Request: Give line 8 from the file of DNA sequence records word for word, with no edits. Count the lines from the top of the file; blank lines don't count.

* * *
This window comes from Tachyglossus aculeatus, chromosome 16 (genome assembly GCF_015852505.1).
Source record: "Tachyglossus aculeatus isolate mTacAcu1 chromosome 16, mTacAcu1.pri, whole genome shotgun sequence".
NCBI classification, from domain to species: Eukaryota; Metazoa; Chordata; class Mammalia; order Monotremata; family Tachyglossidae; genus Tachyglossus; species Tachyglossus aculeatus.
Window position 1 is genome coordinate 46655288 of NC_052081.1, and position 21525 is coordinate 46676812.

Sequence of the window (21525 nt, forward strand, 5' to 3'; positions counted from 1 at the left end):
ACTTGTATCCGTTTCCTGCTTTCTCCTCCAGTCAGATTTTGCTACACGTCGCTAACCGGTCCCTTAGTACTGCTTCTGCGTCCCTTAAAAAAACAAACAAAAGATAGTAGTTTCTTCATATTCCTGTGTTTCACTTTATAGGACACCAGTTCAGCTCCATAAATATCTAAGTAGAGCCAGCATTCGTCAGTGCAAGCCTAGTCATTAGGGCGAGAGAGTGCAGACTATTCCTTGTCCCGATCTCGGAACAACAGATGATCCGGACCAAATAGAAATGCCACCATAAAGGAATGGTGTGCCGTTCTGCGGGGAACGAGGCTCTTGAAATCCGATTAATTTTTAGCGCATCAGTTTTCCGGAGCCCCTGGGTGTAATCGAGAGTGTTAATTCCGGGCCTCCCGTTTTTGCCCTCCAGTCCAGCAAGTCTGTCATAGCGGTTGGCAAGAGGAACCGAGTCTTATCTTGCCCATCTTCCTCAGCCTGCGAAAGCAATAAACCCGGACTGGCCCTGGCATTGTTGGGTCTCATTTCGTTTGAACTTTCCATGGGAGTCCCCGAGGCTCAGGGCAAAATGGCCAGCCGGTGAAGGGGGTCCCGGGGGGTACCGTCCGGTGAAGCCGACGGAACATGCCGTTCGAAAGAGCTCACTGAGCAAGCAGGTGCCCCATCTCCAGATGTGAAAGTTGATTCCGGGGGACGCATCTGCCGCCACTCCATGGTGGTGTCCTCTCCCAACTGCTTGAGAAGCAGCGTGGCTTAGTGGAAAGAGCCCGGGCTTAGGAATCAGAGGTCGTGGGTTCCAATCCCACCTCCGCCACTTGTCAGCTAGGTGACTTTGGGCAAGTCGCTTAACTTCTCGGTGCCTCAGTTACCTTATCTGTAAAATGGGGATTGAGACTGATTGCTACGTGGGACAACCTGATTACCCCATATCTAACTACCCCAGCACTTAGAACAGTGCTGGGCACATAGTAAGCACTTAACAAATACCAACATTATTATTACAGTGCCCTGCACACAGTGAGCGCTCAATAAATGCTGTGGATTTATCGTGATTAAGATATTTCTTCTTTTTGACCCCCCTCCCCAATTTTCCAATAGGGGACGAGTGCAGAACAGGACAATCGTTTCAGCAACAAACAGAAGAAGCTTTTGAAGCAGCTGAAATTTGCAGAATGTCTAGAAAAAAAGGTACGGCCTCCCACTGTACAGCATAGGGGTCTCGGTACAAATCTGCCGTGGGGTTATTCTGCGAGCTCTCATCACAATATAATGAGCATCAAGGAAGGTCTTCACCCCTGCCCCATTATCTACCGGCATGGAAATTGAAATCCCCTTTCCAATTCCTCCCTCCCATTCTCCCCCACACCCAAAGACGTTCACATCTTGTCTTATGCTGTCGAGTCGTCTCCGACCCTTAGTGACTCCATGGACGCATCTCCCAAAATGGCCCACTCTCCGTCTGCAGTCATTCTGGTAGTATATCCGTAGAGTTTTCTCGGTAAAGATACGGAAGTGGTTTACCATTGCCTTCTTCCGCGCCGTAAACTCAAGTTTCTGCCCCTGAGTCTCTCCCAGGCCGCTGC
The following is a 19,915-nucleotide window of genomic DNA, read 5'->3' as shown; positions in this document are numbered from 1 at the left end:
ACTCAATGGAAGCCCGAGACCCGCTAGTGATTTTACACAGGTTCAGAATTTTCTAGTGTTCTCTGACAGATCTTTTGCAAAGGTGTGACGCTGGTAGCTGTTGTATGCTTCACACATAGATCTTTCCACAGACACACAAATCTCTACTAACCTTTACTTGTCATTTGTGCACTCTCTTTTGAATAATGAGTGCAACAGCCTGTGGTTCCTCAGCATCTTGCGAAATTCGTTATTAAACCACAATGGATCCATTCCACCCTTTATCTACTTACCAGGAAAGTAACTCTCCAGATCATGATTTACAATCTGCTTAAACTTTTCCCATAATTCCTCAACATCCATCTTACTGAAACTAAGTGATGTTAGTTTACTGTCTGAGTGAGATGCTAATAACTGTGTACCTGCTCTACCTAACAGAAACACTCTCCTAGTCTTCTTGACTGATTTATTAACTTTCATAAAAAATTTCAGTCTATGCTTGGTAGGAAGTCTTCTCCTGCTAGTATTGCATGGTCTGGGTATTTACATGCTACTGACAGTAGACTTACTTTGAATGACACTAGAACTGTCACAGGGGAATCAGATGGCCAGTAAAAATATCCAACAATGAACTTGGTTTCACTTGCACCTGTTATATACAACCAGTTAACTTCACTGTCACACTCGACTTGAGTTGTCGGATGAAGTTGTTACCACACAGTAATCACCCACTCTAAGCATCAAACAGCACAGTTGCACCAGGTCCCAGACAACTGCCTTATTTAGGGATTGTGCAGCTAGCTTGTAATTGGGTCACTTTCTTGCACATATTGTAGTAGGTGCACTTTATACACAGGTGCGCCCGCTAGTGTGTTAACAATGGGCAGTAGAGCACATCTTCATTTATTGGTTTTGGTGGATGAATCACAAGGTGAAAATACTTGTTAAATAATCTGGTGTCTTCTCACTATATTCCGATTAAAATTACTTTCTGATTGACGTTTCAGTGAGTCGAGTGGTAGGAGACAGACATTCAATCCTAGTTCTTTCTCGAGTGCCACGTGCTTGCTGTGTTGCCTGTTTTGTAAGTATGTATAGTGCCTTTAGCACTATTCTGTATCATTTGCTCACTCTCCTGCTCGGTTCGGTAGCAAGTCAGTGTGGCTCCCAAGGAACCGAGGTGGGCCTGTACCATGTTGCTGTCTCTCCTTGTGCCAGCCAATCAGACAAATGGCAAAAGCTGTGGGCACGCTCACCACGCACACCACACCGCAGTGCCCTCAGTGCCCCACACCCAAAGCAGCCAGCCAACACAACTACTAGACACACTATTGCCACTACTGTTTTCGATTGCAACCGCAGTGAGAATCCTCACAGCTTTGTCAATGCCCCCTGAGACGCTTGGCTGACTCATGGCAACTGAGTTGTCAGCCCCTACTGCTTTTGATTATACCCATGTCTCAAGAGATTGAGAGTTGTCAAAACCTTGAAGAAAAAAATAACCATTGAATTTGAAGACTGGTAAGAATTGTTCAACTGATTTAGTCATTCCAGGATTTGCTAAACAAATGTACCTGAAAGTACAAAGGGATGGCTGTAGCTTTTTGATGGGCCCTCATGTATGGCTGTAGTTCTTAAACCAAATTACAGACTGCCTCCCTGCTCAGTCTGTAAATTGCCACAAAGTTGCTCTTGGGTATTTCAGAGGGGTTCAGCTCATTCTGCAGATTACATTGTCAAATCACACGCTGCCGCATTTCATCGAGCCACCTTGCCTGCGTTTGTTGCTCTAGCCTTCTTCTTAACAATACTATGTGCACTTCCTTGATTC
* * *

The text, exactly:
ACTCAATGGAAGCCCGAGACCCGCTAGTGATTTTACACAGGTTCAGAATTTTCTAGTGTTCTCTGACAGATCTTTTGCAAAGGTGTGACGCTGGTAGCTGTTGTATGCTTCACACATAGATCTTTCCACAGACACACAAATCTCTACTAACCTTTACTTGTCATTTGTGCACTCTCTTTTGAATAATGAGTGCAACAGCCTGTGGTTCCTCAGCATCTTGCGAAATTCGTTATTAAACCACAATGGATCCATTCCACCCTTTATCTACTTACCAGGAAAGTAACTCTCCAGATCATGATTTACAATCTGCTTAAACTTTTCCCATAATTCCTCAACATCCATCTTACTGAAACTAAGTGATGTTAGTTTACTGTCTGAGTGAGATGCTAATAACTGTGTACCTGCTCTACCTAACAGAAACACTCTCCTAGTCTTCTTGACTGATTTATTAACTTTCATAAAAAATTTCAGTCTATGCTTGGTAGGAAGTCTTCTCCTGCTAGTATTGCATGGTCTGGGTATTTACATGCTACTGACAGTAGACTTACTTTGAATGACACTAGAACTGTCACAGGGGAATCAGATGGCCAGTAAAAATATCCAACAATGAACTTGGTTTCACTTGCACCTGTTATATACAACCAGTTAACTTCACTGTCACACTCGACTTGAGTTGTCGGATGAAGTTGTTACCACACAGTAATCACCCACTCTAAGCATCAAACAGCACAGTTGCACCAGGTCCCAGACAACTGCCTTATTTAGGGATTGTGCAGCTAGCTTGTAATTGGGTCACTTTCTTGCACATATTGTAGTAGGTGCACTTTATACACAGGTGCGCCCGCTAGTGTGTTAACAATGGGCAGTAGAGCACATCTTCATTTATTGGTTTTGGTGGATGAATCACAAGGTGAAAATACTTGTTAAATAATCTGGTGTCTTCTCACTATATTCCGATTAAAATTACTTTCTGATTGACGTTTCAGTGAGTCGAGTGGTAGGAGACAGACATTCAATCCTAGTTCTTTCTCGAGTGCCACGTGCTTGCTGTGTTGCCTGTTTTGTAAGTATGTATAGTGCCTTTAGCACTATTCTGTATCATTTGCTCACTCTCCTGCTCGGTTCGGTAGCAAGTCAGTGTGGCTCCCAAGGAACCGAGGTGGGCCTGTACCATGTTGCTGTCTCTCCTTGTGCCAGCCAATCAGACAAATGGCAAAAGCTGTGGGCACGCTCACCACGCACACCACACCGCAGTGCCCTCAGTGCCCCACACCCAAAGCAGCCAGCCAACACAACTACTAGACACACTATTGCCACTACTGTTTTCGATTGCAACCGCAGTGAGAATCCTCACAGCTTTGTCAATGCCCCCTGAGACGCTTGGCTGACTCATGGCAACTGAGTTGTCAGCCCCTACTGCTTTTGATTATACCCATGTCTCAAGAGATTGAGAGTTGTCAAAACCTTGAAGAAAAAAATAACCATTGAATTTGAAGACTGGTAAGAATTGTTCAACTGATTTAGTCATTCCAGGATTTGCTAAACAAATGTACCTGAAAGTACAAAGGGATGGCTGTAGCTTTTTGATGGGCCCTCATGTATGGCTGTAGTTCTTAAACCAAATTACAGACTGCCTCCCTGCTCAGTCTGTAAATTGCCACAAAGTTGCTCTTGGGTATTTCAGAGGGGTTCAGCTCATTCTGCAGATTACATTGTCAAATCACACGCTGCCGCATTTCATCGAGCCACCTTGCCTGCGTTTGTTGCTCTAGCCTTCTTCTTAACAATACTATGTGCACTTCCTTGATTC